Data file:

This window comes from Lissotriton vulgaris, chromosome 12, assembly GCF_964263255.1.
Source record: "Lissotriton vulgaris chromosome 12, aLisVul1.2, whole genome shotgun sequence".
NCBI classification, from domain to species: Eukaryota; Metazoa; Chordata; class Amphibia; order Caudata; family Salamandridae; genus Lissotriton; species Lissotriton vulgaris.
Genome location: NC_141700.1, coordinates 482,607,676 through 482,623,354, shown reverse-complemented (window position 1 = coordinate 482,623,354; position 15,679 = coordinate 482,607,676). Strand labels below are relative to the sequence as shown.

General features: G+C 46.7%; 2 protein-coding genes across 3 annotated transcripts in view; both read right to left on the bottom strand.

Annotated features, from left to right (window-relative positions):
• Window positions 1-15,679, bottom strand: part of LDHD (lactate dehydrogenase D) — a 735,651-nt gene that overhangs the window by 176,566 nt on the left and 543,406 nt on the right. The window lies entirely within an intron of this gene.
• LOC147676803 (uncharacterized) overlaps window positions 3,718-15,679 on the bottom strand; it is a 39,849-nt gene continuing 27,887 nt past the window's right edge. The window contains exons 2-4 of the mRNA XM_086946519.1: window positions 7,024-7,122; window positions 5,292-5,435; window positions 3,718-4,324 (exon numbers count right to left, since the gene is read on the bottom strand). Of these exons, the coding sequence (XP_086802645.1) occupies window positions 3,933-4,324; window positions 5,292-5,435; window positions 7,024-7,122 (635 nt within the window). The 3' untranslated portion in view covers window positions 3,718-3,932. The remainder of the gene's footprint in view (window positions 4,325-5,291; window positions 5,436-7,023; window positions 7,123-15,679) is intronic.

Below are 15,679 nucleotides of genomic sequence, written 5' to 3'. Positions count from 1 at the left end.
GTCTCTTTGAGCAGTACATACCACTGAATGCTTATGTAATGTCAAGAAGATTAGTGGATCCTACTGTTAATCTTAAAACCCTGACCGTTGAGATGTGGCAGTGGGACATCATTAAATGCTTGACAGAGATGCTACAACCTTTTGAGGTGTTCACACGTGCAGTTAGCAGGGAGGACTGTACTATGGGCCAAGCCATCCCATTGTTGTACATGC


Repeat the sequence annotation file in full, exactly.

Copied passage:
This window comes from Lissotriton vulgaris, chromosome 12, assembly GCF_964263255.1.
Source record: "Lissotriton vulgaris chromosome 12, aLisVul1.2, whole genome shotgun sequence".
NCBI classification, from domain to species: Eukaryota; Metazoa; Chordata; class Amphibia; order Caudata; family Salamandridae; genus Lissotriton; species Lissotriton vulgaris.
Genome location: NC_141700.1, coordinates 482,607,676 through 482,623,354, shown reverse-complemented (window position 1 = coordinate 482,623,354; position 15,679 = coordinate 482,607,676). Strand labels below are relative to the sequence as shown.

General features: G+C 46.7%; 2 protein-coding genes across 3 annotated transcripts in view; both read right to left on the bottom strand.

Annotated features, from left to right (window-relative positions):
• Window positions 1-15,679, bottom strand: part of LDHD (lactate dehydrogenase D) — a 735,651-nt gene that overhangs the window by 176,566 nt on the left and 543,406 nt on the right. The window lies entirely within an intron of this gene.
• LOC147676803 (uncharacterized) overlaps window positions 3,718-15,679 on the bottom strand; it is a 39,849-nt gene continuing 27,887 nt past the window's right edge. The window contains exons 2-4 of the mRNA XM_086946519.1: window positions 7,024-7,122; window positions 5,292-5,435; window positions 3,718-4,324 (exon numbers count right to left, since the gene is read on the bottom strand). Of these exons, the coding sequence (XP_086802645.1) occupies window positions 3,933-4,324; window positions 5,292-5,435; window positions 7,024-7,122 (635 nt within the window). The 3' untranslated portion in view covers window positions 3,718-3,932. The remainder of the gene's footprint in view (window positions 4,325-5,291; window positions 5,436-7,023; window positions 7,123-15,679) is intronic.

Below are 15,679 nucleotides of genomic sequence, written 5' to 3'. Positions count from 1 at the left end.
GTCTCTTTGAGCAGTACATACCACTGAATGCTTATGTAATGTCAAGAAGATTAGTGGATCCTACTGTTAATCTTAAAACCCTGACCGTTGAGATGTGGCAGTGGGACATCATTAAATGCTTGACAGAGATGCTACAACCTTTTGAGGTGTTCACACGTGCAGTTAGCAGGGAGGACTGTACTATGGGCCAAGCCATCCCATTGTTGTACATGC